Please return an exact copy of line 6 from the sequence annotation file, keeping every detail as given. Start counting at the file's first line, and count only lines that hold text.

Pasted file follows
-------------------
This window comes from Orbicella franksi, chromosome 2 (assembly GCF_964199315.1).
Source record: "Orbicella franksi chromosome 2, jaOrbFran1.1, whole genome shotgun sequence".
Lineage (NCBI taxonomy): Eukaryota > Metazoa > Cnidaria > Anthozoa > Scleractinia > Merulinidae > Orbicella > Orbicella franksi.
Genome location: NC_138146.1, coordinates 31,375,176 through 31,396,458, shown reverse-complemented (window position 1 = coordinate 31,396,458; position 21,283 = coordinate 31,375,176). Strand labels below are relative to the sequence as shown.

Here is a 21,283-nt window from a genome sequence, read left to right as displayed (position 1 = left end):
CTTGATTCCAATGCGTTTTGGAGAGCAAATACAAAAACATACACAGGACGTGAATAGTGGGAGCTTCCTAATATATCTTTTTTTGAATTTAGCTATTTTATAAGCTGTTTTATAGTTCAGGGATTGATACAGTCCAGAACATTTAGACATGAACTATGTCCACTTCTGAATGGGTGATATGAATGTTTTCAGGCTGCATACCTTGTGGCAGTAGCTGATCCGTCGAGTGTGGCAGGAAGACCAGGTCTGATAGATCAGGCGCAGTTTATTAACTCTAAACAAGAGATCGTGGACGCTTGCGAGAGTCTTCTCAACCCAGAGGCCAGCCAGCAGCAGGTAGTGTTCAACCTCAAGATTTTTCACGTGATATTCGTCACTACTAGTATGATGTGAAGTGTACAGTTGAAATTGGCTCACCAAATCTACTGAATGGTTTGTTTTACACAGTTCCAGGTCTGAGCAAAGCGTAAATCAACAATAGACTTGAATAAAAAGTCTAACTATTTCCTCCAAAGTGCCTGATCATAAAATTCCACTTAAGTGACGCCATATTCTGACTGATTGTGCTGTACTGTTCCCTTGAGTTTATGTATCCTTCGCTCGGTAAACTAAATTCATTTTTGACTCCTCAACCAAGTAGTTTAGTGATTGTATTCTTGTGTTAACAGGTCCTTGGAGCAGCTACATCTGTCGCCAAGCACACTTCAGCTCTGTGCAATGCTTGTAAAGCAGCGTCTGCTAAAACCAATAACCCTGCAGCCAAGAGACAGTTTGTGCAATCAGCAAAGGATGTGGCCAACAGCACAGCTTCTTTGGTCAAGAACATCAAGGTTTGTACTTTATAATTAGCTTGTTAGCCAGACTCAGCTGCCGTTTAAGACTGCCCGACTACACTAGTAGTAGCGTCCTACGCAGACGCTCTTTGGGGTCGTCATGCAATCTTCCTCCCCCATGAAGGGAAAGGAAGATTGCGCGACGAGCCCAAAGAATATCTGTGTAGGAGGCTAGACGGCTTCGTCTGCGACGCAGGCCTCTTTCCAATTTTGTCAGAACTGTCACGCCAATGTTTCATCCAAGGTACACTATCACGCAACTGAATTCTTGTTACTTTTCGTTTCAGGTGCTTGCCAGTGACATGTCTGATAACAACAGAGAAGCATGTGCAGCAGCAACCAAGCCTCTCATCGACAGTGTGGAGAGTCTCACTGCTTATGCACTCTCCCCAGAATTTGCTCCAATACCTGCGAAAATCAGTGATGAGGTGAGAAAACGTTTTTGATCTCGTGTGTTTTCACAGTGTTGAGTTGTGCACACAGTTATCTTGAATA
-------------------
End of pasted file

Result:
CTTGATTCCAATGCGTTTTGGAGAGCAAATACAAAAACATACACAGGACGTGAATAGTGGGAGCTTCCTAATATATCTTTTTTTGAATTTAGCTATTTTATAAGCTGTTTTATAGTTCAGGGATTGATACAGTCCAGAACATTTAGACATGAACTATGTCCACTTCTGAATGGGTGATATGAATGTTTTCAGGCTGCATACCTTGTGGCAGTAGCTGATCCGTCGAGTGTGGCAGGAAGACCAGGTCTGATAGATCAGGCGCAGTTTATTAACTCTAAACAAGAGATCGTGGACGCTTGCGAGAGTCTTCTCAACCCAGAGGCCAGCCAGCAGCAGGTAGTGTTCAACCTCAAGATTTTTCACGTGATATTCGTCACTACTAGTATGATGTGAAGTGTACAGTTGAAATTGGCTCACCAAATCTACTGAATGGTTTGTTTTACACAGTTCCAGGTCTGAGCAAAGCGTAAATCAACAATAGACTTGAATAAAAAGTCTAACTATTTCCTCCAAAGTGCCTGATCATAAAATTCCACTTAAGTGACGCCATATTCTGACTGATTGTGCTGTACTGTTCCCTTGAGTTTATGTATCCTTCGCTCGGTAAACTAAATTCATTTTTGACTCCTCAACCAAGTAGTTTAGTGATTGTATTCTTGTGTTAACAGGTCCTTGGAGCAGCTACATCTGTCGCCAAGCACACTTCAGCTCTGTGCAATGCTTGTAAAGCAGCGTCTGCTAAAACCAATAACCCTGCAGCCAAGAGACAGTTTGTGCAATCAGCAAAGGATGTGGCCAACAGCACAGCTTCTTTGGTCAAGAACATCAAGGTTTGTACTTTATAATTAGCTTGTTAGCCAGACTCAGCTGCCGTTTAAGACTGCCCGACTACACTAGTAGTAGCGTCCTACGCAGACGCTCTTTGGGGTCGTCATGCAATCTTCCTCCCCCATGAAGGGAAAGGAAGATTGCGCGACGAGCCCAAAGAATATCTGTGTAGGAGGCTAGACGGCTTCGTCTGCGACGCAGGCCTCTTTCCAATTTTGTCAGAACTGTCACGCCAATGTTTCATCCAAGGTACACTATCACGCAACTGAATTCTTGTTACTTTTCGTTTCAGGTGCTTGCCAGTGACATGTCTGATAACAACAGAGAAGCATGTGCAGCAGCAACCAAGCCTCTCATCGACAGTGTGGAGAGTCTCACTGCTTATGCACTCTCCCCAGAATTTGCTCCAATACCTGCGAAAATCAGTGATGAGGTGAGAAAACGTTTTTGATCTCGTGTGTTTTCACAGTGTTGAGTTGTGCACACAGTTATCTTGAATA